It?s the next stage in blog evolution. Cheap digital cameras, free editing software, and video-hosting services have made production and publishing easy as pie. RSS aggregation technology offers the means to distribute content to loyal viewers. Broadband connections make watching it a snap. And every new iPod comes equipped with video capabilities.

Even as the iTunes music store rushes to stock up on U2 videos and episodes of The Office, the increasing plenitude of video blogs points to a real democratization of media. No one owns the means of distribution anymore, so more and more people are making their own shows. Some offer scattershot glances at fleeting moments. Others are meticulously edited and set to music. There are video diaries. Self-produced sitcoms. Citizen journalism. Talk shows. These real-time glimpses into strangers? lives ? funny, serious, contemplative, provocative ? are almost always compelling. Sure, they vary wildly in quality. So do all blogs. They?re made by artists, news junkies, pop-culture addicts, high-school kids, even the politicians. And before long, they don?t seem like strangers anymore.


If anyone can be called the father of video blogging, Steve Garfield is him. And not just because his vlog was one of the first. The fortysomething Jamaica Plain resident, a freelance photographer and video producer, is one of vlogging?s biggest proponents, a cornerstone in the burgeoning vlogging community. Just try doing a Google search on the subject without seeing his name or his wide-grinning mug pop up: 'I want YOU to video blog!'"

Read the hole thing. I demand it. :)
News & Features | I like to watch

Tuesday, December 13

The Washington Post is video blogging

videopodcastSo, the Washington Post very quietly rolled out an RSS 2.0 video feed this last week. They may be the biggest media company to start vlogging (aka. "video podcasting") yet, though who can keep track.

Let's take a look at one of their latest videos in their feed, shall we.

The National Zoo's giant panda cub Tai Shan made his public debut on Thursday before an adoring audience of all ages.

Video: 120805-8v.m4v

Some thoughts on what's going on here...

  • no homepage... no permalinks... no comments! ... no trackbacks! Oye! They're missing the whole point! I can't believe they don't at the very least have a ling to an associated article!

  • makes a lot of sense for a traditionally print news company who doesn't have access to the TV/Cable platform to move into IP based video media... let the floodgates open... I suspected that most of the early adoption would happen from those just outside the realm of satelite/cable media... small and large size publishing companies who want to leverage their knowledge and expertise... finding new ways to connect with their demographic... this is a primary example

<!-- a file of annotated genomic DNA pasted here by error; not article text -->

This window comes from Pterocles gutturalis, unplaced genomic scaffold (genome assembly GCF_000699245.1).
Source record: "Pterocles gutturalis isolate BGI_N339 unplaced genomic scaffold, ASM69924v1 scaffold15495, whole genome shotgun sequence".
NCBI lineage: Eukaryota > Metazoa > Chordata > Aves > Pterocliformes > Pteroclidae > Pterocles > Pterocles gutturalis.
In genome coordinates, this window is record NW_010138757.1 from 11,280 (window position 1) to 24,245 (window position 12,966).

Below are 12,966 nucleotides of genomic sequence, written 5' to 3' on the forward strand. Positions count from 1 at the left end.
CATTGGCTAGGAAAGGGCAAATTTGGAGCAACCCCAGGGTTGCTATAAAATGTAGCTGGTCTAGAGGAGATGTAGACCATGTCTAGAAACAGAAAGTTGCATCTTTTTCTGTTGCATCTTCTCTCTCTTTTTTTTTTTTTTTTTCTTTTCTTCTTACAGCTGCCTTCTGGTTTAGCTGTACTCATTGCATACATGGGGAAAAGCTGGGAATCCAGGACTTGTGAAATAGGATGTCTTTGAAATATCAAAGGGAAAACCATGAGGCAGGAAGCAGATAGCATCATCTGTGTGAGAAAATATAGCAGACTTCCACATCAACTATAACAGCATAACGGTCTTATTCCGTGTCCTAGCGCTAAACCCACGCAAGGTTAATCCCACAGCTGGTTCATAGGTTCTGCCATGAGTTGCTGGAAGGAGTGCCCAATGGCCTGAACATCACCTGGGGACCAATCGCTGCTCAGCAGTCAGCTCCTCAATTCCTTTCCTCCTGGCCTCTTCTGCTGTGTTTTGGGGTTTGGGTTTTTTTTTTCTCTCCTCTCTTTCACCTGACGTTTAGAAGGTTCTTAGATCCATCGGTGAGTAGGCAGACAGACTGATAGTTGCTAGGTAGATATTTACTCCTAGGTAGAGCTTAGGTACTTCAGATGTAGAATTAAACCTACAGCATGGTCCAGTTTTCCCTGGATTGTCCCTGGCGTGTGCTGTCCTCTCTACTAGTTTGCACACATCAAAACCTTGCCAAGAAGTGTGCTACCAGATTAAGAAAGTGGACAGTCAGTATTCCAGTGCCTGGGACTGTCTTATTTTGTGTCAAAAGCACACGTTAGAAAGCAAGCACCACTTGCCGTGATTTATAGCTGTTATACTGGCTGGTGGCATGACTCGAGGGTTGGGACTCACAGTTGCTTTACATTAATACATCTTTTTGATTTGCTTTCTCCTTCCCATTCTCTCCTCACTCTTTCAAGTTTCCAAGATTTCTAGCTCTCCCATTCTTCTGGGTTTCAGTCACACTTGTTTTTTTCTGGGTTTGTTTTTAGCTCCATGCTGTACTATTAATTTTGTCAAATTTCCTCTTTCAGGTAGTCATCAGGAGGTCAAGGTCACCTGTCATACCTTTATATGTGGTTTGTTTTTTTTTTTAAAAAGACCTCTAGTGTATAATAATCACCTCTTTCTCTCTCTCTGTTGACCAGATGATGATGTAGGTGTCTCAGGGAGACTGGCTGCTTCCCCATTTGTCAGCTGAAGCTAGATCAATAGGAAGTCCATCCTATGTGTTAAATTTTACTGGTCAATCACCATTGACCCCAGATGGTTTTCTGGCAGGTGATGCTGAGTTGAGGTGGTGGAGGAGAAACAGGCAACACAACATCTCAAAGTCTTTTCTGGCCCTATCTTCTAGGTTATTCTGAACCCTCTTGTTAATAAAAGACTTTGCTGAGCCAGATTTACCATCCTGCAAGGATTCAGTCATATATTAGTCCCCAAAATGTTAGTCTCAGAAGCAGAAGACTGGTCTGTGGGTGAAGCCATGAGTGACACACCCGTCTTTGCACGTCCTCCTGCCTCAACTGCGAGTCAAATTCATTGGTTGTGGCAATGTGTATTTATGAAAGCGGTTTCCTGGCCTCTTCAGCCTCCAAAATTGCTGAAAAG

• hmmm... putting a skip-able ad on a downloadable and editable file... genius's eh? damn straight they are! big media companies have been WAY, WAY to uptight about their content with DRM and streaming media... such inaccessibility of content fuels black markets.... With content as accessible as this from the washington post why would anyone bother editing out the ad and redistributing or even skipping the add when the washington post has made it so convenient and easy just to download and watch it from anywhere anytime. Ubiquity, convenience, accessibility and usability will be the killers of p2p blacknets.... say hello to the lightnet of the future... open, accessible, social and beneficial to everyone.

  • now that it's not streaming media people can link directly to it and re-vlog it... even redistributing it to their friends... Just like I'm doing right now! how evil is that? Not at all! I'm giving the Washington Post free press and exposure... just by doing this I'm giving them somewhere around 300 to 400 new sets of eyeballs... Them and their advertiser... and yet I'm getting to explicitly reference and talk about the video will those who subscribe to my blog... That 300-400 people that will see this video... should they find it interesting may each pass it on to a 100 more... who may pass it on to 100 more.. Now that's potentially a LOT of people... and no small matter! Just from one vlogger... Of course it depends on how interesting the subject matter is, but being able to share and explicitly reference media is one of the primary advantages of social media, aka open media, aka portable media.

  • now that it's not streaming media it can be taken anywhere... or at least put on the iPod... they need to use mp4 it's not only compatible with the ipod but also the PSP and much easier to play on all platforms... expect vlogging such as this to expand to more platforms like the Tivo and elsewhere rather quickly in 2006. It's already starting in fact.

  • the content doesn't have any narration and little editing! in fact without the text intro you might not even know what it was about. crazy! but it works... Actually they might want to put at least some minimal narration on it just in case it does get separated from it's description

  • the format is a short bit sized piece pertaining to only one story or issue... new media favors convenient bite size pieces of media that can quickly be sifted through, watched, referenced and shared...

  • the content - I find this to be the most amazing aspect... even for a huge media company this content is perfectly typical vlog media, it's just a slice of everyday life... simply some raw camcorder footage of new panda at the National Zoo! Not much different than making videos of your cat except a lot more people will find it interesting. Expect the quantity and quality of content to improve very quickly.

In conclusion... this my friends IS the future of video based media... the VERY humble beginnings... It may not seem like much but the everything is in place, including the economics. When it becomes so ubiquitous and accessible that everyone is doing it and you can get everything and anywhere you want it and watch it anytime... well then these humble little pieces of micro-content are going to start changing things in a very, very profound way. But for now... one humble piece of content at a time eh. :)

mefeedia - Video

Vlog subscriptions on the rise


Mefeedia has worked with feedburner to more accurately report the number of people subscribed on mefeedia to feedburners stats as a result there should be an upswing in the amount of subscribers video blogs using feedburner report.

Not technically more subscribers, just more accurate reporting. :)